Tuesday, May 06, 2008

Involves No Research

A footnote here: one interviewing trope is to ignore any of the virtues of what the politician is saying, and simply to trump him with “but you've been pursuing that policy for years and the voters have still given you a bloody nose”. This move is cheap, reliable, involves no research and puts pressure on the interviewee to come up with some novelty or other, as though politics were as much about entertainment as about running things.

I'm a blogger, so I'm excused research. (I've got a note.) Let's look at some background, though. The above is our Dave in the Times, thundering 'Listening' politicians are a menace. He's talking about Gordon Brown's interview with Andrew Marr (available on iPlayer until Saturday). There's a very good summary of that interview by Simon Carr of the Independent. It clarified one thing for me: I didn't understand the Frank Field reference. The Independent! Hardly are those words out when a vast image ... well my memory was jogged anyway. David Aaronovitch worked on the Independent. Wikipedia: "He moved over to print journalism in 1995, working for The Independent and Independent on Sunday as chief leader writer, television critic, and columnist until the end of 2002." I can't recall, and Wikipedia is no help here, when Andrew Marr started editing the Independent: it was either 1995 or 1996. He was sacked in 1998. Yes, our Dave used to work with Andrew Marr. This may or may not be relevant. Wikipedia also contains a section on Andrew Marr's supposed political bias.

That should be enough for now, shouldn't it? It's not quite, I'm afraid. Dave's The rats are sinking Brown's ship piece last week included "You get a better write-up in The Guardian if you are Fidel Castro or the leader of Hamas than if you're the Labour Prime Minister." This prompted a reply on Comment is Free by Jackie Ashley. As I noted in an earlier post, she's fairly pro-Brown. See He may be disappointing, but Brown isn't a disaster. Dave attacks the Guardian. Guardian political journalist replies. But what's this? Isn't she married to Andrew Marr? Why, yes she is. Suddenly this stuff about journalists not doing research and making 'cheap' moves becomes a lot more interesting.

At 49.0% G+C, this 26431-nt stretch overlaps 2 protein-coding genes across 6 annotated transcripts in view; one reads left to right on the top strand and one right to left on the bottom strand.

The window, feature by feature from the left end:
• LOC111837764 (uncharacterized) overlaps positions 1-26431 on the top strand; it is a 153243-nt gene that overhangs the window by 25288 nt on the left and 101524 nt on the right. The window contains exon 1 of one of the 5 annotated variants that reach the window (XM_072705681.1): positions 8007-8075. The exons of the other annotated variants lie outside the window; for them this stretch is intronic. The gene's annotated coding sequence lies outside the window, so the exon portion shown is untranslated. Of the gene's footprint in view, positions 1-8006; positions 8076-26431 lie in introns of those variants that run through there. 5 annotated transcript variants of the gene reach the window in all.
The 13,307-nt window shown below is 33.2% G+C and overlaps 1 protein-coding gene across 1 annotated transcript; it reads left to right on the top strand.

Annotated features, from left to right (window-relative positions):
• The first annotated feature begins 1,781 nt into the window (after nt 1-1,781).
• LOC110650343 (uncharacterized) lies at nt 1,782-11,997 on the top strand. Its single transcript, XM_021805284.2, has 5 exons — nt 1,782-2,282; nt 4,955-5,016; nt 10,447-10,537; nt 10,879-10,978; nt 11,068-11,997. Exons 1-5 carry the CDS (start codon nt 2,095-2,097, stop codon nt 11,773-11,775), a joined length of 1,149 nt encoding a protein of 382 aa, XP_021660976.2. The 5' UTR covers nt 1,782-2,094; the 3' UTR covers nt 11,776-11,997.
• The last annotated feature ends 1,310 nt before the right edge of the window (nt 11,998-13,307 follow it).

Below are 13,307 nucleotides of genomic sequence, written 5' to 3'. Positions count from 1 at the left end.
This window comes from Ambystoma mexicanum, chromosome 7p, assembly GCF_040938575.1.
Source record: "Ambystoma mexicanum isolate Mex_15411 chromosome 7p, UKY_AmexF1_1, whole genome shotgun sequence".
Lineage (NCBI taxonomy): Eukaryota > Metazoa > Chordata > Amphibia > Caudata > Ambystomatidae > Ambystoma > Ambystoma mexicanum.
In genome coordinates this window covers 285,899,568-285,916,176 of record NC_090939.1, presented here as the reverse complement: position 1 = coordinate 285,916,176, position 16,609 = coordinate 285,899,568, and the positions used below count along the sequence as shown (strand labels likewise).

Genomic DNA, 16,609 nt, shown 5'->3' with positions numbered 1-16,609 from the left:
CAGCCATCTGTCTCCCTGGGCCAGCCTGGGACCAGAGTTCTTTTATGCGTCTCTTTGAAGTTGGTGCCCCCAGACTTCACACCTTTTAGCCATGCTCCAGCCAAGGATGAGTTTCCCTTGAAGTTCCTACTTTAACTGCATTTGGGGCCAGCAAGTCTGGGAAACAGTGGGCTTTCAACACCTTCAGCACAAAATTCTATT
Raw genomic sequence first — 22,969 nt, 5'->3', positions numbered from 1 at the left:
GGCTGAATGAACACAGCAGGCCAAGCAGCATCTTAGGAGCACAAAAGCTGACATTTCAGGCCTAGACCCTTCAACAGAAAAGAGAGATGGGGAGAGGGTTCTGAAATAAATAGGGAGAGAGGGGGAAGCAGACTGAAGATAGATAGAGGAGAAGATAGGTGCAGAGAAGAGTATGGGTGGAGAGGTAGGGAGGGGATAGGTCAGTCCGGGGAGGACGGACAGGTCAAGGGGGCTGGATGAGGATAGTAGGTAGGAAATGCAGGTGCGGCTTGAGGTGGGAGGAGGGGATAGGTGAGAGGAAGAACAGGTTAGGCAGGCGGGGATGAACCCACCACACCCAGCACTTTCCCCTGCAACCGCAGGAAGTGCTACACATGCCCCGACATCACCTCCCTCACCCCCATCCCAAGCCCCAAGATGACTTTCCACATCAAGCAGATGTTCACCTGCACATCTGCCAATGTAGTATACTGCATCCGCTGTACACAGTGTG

Now that that is out of the way, I'll cut to the end of the article.

Take this column. I can generally expect that a piece like this, which hints at sympathy for politicians, will generate comments on The Times website running three to one against me. So next week imagine that, chastened by the hostility, I were to begin with: “I have been listening. And, in order to please those decent readers made irate by my suggestion that modern Britain is not a Luciferian inferno, I have decided to write that things are every bit as bad as the Daily Mail says they are. I hope you will appreciate the change.”

I think, and I hope, that you would feel as uncomfortable and as cheated as you should when a politician is forced to tell you he is listening to you.

I read this before I went to work this morning, which was also before anyone had left a comment. When I reloaded the page, there were 66, and there are probably more by now. I imagine Dave is quite happy with that. Speaking of sympathy, I'd love to find Dave's work on the Independent in the year up to May 1997. I wonder if he expressed sympathy for John Major. Or, if not, if the sympathy he talks about now is, in fact, partisan bias.

I may - finally - be clear to actually look at the article itself.

I heard the Prime Minister on Sunday telling Andrew Marr: “I am listening to what people have said; I have heard what people have said,” and I thought: “Oh bugger.” And this is why.

The idea of listening is, of course, part of the necessary rubric of political discourse, but it is either a polite hypocrisy, because modern politicians are always horribly tuned in to what voters say (unless one imagines the PM or the Leader of the Opposition sitting in the basement of No 10 or in Notting Hill, with his hands over his ears going “lah, lah, lah”) or else it's code for something else entirely.

Were we to descend to cliche, we might be tempted to observe that one man's "polite hypocrisy" is another's barefaced lie. I can't quite understand why our man thought "Oh bugger." Is it the polite hypocrisy of listening he didn't like, or the suggestion that Brown may "have heard what people have said". The 'listening' trope isn't new. Neil Kinnock tried it in opposition. It didn't help him much. I Will Listen ..And Learn - that was Gordon Brown 51 weeks ago to the friendly Sunday Mirror. He's been saying that he'll listen for a while now. Has David only just noticed? Or has he turned on Brown too?

As for the suggestion that politicians should know best, I think it's best just to leave that.


Anonymous Anonymous said...

Sorry, slightly off topic, but there is an interesting discussion by David Habakkuk and others on Col Pat Lang's American intelligence blog on the identities, roots, organizations and publications of British neo-connery:



5/06/2008 09:26:00 PM  
Blogger Graham Day said...

Well, Brown has said that he'll "listen and lead". Which some cynical people (not me, absolutely not, no siree) might translate as "I'll listen, and then do whatever the fuck I want anyway".

And that way disaster lies...

5/06/2008 09:55:00 PM  

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